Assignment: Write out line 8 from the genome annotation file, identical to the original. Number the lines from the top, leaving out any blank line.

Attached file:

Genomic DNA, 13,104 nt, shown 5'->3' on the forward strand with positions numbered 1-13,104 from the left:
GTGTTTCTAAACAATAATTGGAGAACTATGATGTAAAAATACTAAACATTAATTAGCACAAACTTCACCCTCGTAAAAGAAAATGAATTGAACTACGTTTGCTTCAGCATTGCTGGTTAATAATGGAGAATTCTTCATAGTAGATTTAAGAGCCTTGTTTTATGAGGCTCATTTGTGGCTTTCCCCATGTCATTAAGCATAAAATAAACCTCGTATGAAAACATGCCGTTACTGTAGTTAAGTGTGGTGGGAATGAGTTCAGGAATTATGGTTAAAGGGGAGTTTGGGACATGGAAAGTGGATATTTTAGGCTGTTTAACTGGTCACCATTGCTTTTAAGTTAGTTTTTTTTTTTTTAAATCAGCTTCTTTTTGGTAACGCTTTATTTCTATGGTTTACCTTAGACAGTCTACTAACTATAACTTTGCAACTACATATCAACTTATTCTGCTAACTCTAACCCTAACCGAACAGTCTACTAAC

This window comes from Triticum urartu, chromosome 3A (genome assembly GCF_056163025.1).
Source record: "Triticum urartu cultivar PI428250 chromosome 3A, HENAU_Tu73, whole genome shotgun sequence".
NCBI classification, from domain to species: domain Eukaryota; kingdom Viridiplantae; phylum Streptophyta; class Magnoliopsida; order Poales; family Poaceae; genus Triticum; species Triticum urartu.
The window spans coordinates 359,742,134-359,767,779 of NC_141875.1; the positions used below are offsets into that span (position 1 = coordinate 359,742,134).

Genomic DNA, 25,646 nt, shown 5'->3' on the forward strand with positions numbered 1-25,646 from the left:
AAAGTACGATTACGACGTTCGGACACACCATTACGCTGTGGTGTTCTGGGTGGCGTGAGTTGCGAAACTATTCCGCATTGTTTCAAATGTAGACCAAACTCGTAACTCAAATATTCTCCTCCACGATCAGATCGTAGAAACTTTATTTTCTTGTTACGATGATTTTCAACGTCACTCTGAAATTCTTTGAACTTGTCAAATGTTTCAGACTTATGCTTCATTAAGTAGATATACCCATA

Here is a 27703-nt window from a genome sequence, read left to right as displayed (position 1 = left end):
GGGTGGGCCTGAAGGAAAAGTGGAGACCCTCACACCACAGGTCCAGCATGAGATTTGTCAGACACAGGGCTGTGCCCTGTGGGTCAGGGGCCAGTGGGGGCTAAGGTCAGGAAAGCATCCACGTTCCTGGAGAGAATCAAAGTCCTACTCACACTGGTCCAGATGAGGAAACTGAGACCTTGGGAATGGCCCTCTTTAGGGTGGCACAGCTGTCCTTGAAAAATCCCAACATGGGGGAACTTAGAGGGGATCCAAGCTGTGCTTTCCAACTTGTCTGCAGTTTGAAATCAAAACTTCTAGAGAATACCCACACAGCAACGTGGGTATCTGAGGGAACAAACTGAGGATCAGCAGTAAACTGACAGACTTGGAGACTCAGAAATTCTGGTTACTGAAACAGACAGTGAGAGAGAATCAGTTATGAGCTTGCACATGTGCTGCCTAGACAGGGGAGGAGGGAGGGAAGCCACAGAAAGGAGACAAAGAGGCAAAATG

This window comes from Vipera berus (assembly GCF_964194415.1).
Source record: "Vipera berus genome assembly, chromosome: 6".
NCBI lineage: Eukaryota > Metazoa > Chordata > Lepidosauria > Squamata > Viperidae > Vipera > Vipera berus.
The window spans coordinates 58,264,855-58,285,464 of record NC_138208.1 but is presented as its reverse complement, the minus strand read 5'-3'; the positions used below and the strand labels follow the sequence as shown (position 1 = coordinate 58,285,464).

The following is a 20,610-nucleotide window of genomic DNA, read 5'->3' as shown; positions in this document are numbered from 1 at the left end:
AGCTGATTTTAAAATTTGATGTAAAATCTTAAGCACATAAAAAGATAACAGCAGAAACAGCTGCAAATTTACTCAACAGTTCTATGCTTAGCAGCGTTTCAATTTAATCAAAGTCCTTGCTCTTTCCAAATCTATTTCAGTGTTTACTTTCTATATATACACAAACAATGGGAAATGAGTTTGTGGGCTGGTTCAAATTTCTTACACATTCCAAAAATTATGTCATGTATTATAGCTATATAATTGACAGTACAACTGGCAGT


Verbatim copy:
AAAGTACGATTACGACGTTCGGACACACCATTACGCTGTGGTGTTCTGGGTGGCGTGAGTTGCGAAACTATTCCGCATTGTTTCAAATGTAGACCAAACTCGTAACTCAAATATTCTCCTCCACGATCAGATCGTAGAAACTTTATTTTCTTGTTACGATGATTTTCAACGTCACTCTGAAATTCTTTGAACTTGTCAAATGTTTCAGACTTATGCTTCATTAAGTAGATATACCCATA